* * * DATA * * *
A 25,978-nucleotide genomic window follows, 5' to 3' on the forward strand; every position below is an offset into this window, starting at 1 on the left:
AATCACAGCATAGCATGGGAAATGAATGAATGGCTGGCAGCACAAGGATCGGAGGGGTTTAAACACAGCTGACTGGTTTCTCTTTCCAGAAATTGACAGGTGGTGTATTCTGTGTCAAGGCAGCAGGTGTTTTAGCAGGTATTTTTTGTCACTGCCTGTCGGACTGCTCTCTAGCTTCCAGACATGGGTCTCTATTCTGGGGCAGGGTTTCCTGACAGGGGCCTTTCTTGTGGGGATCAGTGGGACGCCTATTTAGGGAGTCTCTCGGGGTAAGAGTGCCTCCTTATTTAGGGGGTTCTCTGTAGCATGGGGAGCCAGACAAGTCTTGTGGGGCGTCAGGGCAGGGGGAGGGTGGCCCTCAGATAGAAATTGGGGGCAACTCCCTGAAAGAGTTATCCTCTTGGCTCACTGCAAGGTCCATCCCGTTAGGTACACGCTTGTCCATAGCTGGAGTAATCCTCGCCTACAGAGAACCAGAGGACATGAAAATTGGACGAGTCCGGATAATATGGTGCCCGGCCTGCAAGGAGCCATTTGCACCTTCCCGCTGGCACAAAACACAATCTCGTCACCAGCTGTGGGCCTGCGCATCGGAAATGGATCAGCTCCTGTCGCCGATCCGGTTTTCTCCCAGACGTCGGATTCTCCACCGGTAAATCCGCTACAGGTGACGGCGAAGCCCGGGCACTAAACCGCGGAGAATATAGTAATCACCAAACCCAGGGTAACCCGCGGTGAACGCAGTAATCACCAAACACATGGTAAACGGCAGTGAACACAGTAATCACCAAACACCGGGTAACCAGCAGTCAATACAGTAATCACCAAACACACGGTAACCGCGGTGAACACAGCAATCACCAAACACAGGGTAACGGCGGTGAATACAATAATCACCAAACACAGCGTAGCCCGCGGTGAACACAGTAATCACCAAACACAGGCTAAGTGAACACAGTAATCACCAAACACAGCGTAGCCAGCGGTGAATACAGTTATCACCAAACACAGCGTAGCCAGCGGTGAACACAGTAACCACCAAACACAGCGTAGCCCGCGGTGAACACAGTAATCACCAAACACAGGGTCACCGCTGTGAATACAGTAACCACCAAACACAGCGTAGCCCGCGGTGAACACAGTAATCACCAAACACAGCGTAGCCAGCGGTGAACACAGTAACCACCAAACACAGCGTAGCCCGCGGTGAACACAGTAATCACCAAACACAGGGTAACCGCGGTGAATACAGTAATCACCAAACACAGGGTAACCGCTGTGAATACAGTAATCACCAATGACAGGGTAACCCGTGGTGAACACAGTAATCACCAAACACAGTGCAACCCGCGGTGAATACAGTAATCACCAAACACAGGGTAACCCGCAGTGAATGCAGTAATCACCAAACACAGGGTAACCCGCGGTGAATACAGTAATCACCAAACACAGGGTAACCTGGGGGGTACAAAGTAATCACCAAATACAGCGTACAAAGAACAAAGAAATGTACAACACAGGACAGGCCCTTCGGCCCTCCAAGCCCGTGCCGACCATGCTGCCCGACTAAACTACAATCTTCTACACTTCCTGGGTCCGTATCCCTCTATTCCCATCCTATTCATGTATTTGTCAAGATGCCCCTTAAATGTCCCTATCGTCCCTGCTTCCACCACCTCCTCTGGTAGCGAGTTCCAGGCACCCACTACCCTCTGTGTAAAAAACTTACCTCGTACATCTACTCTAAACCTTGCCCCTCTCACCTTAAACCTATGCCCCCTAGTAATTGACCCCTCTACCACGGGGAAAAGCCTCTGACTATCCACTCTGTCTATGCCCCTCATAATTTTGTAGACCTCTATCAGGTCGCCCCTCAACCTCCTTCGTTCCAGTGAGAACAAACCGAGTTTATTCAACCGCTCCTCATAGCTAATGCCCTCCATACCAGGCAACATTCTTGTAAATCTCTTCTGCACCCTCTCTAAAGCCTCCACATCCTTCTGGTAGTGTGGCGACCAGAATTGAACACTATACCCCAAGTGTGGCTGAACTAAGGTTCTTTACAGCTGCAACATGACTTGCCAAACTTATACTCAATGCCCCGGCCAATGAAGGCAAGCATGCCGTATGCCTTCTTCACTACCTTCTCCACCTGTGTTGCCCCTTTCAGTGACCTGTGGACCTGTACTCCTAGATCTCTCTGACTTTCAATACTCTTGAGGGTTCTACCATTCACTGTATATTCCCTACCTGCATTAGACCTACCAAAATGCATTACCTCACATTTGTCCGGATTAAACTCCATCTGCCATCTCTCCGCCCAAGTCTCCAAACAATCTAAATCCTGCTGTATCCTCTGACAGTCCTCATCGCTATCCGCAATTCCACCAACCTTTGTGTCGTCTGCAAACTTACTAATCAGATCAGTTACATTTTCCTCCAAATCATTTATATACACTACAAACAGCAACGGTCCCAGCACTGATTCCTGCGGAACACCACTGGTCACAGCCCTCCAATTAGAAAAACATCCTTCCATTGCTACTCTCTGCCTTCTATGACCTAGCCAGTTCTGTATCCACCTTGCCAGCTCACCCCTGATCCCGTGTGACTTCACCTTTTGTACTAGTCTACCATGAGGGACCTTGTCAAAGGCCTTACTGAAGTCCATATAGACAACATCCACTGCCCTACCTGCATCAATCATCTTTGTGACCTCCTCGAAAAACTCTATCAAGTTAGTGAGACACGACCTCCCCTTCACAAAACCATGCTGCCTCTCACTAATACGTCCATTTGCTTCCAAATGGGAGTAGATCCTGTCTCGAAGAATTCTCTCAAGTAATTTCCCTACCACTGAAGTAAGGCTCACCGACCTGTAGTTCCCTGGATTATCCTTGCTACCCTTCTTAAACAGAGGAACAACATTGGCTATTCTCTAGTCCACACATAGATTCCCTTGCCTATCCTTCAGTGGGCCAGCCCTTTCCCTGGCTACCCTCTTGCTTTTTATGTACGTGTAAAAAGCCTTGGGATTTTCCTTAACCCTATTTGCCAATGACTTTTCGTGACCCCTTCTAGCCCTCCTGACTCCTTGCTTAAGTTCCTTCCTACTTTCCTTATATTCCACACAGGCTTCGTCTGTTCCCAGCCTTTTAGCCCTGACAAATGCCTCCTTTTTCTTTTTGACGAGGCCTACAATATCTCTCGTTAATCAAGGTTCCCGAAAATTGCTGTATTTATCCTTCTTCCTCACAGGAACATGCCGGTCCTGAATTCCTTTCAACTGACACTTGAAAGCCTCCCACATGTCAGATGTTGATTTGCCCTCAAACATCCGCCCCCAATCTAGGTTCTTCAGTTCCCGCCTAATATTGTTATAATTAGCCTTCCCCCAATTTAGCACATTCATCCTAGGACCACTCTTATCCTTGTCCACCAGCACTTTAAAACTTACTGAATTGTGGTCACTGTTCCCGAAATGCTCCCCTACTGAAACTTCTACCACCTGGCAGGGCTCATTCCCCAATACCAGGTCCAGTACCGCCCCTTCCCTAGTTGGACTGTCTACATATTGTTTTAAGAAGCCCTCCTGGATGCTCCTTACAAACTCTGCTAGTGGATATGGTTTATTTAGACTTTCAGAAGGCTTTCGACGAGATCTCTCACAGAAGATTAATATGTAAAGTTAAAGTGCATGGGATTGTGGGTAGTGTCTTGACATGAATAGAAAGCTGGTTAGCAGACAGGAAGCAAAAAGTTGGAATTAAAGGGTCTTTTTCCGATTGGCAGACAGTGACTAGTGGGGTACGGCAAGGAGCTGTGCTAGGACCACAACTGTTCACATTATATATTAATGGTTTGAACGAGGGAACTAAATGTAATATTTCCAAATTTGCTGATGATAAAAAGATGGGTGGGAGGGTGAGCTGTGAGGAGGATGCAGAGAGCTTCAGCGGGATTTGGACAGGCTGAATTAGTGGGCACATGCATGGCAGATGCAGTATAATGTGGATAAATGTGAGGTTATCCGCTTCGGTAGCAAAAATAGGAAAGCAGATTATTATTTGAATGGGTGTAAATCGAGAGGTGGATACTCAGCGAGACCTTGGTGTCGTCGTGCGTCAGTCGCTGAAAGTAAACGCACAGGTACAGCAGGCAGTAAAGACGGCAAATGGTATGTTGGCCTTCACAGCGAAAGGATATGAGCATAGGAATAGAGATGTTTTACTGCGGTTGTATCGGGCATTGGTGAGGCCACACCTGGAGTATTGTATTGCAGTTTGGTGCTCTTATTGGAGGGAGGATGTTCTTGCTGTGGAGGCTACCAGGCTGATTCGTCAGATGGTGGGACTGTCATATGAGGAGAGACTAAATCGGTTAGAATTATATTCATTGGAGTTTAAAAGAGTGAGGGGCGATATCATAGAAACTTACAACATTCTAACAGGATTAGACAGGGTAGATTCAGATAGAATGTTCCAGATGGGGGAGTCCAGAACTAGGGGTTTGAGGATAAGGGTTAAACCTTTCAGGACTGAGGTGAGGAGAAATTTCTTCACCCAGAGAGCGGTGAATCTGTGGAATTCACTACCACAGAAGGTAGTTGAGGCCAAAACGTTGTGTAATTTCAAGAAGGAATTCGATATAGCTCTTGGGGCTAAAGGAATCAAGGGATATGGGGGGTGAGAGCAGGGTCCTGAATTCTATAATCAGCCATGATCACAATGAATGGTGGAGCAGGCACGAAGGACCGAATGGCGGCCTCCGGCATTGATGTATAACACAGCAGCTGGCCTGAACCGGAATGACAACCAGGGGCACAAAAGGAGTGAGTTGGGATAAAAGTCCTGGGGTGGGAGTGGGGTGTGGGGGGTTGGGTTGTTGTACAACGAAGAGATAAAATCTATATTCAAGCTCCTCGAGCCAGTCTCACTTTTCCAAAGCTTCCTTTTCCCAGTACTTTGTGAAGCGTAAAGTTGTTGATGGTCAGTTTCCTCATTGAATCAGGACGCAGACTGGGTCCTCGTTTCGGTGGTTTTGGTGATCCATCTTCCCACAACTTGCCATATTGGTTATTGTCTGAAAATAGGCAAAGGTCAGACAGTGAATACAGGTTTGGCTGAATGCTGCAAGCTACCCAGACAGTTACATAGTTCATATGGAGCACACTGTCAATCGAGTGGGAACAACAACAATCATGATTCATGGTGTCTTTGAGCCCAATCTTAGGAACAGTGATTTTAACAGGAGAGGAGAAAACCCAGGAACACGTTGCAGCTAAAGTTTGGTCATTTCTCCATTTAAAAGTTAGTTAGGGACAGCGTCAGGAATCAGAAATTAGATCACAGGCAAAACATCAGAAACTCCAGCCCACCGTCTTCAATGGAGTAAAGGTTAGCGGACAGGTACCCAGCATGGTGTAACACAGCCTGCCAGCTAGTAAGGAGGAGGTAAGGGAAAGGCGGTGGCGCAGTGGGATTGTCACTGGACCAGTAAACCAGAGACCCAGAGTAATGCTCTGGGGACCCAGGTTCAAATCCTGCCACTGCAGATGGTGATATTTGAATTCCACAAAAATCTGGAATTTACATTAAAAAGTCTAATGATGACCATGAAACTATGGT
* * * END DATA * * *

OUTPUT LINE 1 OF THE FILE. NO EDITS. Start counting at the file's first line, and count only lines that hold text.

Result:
A 25,978-nucleotide genomic window follows, 5' to 3' on the forward strand; every position below is an offset into this window, starting at 1 on the left: